MILWAUKEE — Tommy Hunter could feel the adrenaline surging for his Cubs debut in front of Saturday night’s sellout crowd at Miller Park. His first two warm-up pitches flew toward the backstop.
Hunter calmed down and still hit 99 mph while closing out the Milwaukee Brewers, needing only three pitches to get the final two outs and pick up the save in a 4-2 victory.
The day after getting traded from the Baltimore Orioles in a deadline deal, Hunter explained his keep-it-simple approach to pitching: “When you get the ball, throw it as hard as you can.”
Once the Cubs added another weapon to their bullpen, several guys who played with Hunter before gave the scouting report. Jake Arrieta called him a big teddy bear. Jason Hammel predicted the media would love him. Pedro Strop…
“Pedey probably said I was crazy as s---,” Hunter said. “Well, I was a crazy son of a b---- when I was in Texas in my early days. I definitely had some of those (moments) and got it all out, though, for the most (part).”
Hunter had been a first-round pick for the Rangers in 2007, spending time in the Texas rotation before getting traded to Baltimore, where he emerged as a key piece for Buck Showalter’s bullpen while the Orioles matured into a playoff team.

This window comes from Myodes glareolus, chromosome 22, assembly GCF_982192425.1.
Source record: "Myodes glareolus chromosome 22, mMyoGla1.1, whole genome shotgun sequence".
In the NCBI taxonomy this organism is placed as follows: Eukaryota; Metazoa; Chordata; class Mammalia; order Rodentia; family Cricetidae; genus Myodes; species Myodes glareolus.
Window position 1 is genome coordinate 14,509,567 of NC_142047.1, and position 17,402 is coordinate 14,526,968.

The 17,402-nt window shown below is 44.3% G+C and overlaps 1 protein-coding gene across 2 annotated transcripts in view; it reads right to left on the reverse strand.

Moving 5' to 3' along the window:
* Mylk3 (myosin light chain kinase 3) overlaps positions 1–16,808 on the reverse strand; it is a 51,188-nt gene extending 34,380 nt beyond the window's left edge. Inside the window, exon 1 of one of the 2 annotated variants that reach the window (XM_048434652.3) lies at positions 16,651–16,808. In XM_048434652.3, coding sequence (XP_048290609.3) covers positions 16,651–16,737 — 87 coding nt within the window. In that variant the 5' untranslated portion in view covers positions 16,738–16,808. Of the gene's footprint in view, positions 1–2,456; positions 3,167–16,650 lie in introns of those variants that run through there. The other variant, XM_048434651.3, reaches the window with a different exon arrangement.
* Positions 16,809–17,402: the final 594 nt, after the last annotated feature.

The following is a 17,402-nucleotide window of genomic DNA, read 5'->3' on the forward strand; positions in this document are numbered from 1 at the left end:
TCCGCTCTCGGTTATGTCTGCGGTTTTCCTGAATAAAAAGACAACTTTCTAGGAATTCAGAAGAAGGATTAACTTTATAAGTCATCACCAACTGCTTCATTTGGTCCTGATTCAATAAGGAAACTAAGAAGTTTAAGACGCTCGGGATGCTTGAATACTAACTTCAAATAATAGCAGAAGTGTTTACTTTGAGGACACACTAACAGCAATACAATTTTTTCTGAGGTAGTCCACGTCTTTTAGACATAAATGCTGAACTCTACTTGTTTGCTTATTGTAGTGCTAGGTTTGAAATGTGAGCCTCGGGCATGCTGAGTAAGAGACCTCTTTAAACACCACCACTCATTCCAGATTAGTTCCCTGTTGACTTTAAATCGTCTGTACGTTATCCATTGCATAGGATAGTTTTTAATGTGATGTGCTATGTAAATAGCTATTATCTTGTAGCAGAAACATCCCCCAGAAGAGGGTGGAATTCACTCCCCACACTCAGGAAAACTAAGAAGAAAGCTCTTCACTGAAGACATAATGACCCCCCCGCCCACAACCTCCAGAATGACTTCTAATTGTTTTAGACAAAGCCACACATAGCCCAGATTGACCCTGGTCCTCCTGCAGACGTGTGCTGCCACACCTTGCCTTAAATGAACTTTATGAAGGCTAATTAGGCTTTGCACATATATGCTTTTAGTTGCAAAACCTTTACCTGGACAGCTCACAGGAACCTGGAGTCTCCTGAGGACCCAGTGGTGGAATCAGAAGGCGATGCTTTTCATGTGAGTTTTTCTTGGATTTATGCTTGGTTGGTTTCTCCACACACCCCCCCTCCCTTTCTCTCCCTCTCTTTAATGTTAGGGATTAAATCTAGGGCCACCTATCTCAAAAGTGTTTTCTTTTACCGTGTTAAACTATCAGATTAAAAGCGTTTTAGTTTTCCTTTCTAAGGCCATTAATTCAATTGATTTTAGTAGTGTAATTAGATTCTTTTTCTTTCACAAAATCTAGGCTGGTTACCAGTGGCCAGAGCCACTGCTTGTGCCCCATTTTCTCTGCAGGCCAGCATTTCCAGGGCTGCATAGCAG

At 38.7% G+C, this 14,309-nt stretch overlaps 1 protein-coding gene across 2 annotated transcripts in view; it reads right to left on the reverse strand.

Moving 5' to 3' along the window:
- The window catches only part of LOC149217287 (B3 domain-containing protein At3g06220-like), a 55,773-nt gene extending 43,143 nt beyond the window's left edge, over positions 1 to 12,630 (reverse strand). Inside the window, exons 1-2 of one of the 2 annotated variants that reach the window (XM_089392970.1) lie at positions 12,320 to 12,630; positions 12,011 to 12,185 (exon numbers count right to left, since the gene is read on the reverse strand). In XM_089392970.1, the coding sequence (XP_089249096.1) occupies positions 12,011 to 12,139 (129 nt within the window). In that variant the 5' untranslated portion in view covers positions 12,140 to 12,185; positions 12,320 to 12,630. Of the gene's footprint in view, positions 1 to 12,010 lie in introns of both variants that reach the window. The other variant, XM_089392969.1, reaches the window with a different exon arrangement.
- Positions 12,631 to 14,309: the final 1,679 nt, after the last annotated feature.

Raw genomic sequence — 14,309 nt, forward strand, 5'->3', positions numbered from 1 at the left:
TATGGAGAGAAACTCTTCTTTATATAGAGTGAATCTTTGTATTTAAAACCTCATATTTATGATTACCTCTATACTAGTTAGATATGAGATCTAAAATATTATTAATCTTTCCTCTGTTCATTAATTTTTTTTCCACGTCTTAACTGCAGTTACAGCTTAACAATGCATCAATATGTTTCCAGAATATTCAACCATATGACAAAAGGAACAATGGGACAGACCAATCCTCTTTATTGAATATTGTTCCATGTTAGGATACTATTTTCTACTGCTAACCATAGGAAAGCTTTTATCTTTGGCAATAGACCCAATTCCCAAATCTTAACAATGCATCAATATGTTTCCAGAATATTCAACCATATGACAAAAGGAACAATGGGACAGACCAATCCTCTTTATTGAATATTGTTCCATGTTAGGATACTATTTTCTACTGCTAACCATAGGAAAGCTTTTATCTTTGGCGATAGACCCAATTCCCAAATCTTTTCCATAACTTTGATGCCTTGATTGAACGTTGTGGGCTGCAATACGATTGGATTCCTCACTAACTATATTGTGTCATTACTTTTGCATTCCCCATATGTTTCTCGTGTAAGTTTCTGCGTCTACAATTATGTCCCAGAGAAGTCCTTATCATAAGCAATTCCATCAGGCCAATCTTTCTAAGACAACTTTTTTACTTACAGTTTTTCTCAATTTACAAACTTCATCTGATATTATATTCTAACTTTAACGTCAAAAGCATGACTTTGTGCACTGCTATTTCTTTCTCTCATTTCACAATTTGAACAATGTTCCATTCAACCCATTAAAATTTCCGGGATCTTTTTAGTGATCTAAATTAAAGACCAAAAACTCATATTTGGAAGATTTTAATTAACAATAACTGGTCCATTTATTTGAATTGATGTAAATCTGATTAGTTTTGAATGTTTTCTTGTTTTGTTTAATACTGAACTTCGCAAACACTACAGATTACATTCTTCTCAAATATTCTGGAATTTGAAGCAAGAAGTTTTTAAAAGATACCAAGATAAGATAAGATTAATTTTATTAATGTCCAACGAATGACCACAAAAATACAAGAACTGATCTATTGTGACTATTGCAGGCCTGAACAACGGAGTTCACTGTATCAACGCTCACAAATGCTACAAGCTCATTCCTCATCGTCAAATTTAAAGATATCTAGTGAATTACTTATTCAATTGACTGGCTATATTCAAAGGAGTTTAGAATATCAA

“Pedey was there in my prime,” Hunter said. “And then I got married, a kid-on-the-way type of deal. He was there through the golden years, I guess you could say.”
Hunter got rolling when a reporter asked to explain a photo on his Twitter timeline. He’s giving the thumbs-up sign near a dude wearing a “KEEP CALM WE GOT TOMMY HUNTER” T-shirt.
“I hate to say it, but his daughter is pretty attractive,” Hunter said. “I was like the team goat, because we were trying to hook the daughter up with our bullpen catcher, so I worked for like a year to try to do that.
“Every day, during stretch, in the fifth inning, I’d go over there and try to talk to her and see how interested she was in (him). The dad started talking about hunting one day. And then when he started doing that, I’d start going over there just to listen to some of the dad’s stories.
“Season-ticket holders, hot daughter and our bullpen coach who’s single.
“Now you guys know the real story.”
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This must be why Hunter is so popular inside the clubhouse, coming across as completely comfortable in his own skin, able to relate to all different types of people.
But Hunter turned serious when he talked about growing up in Indianapolis, where his mother has been battling kidney cancer, undergoing radiation and recovering from a recent surgical procedure.
“Three hours away, man, it’s going to be really cool,” Hunter said. “She’s going to be coming up. I’m pretty excited about that. It’s a good chance right here for me to be close — and have a chance to win.”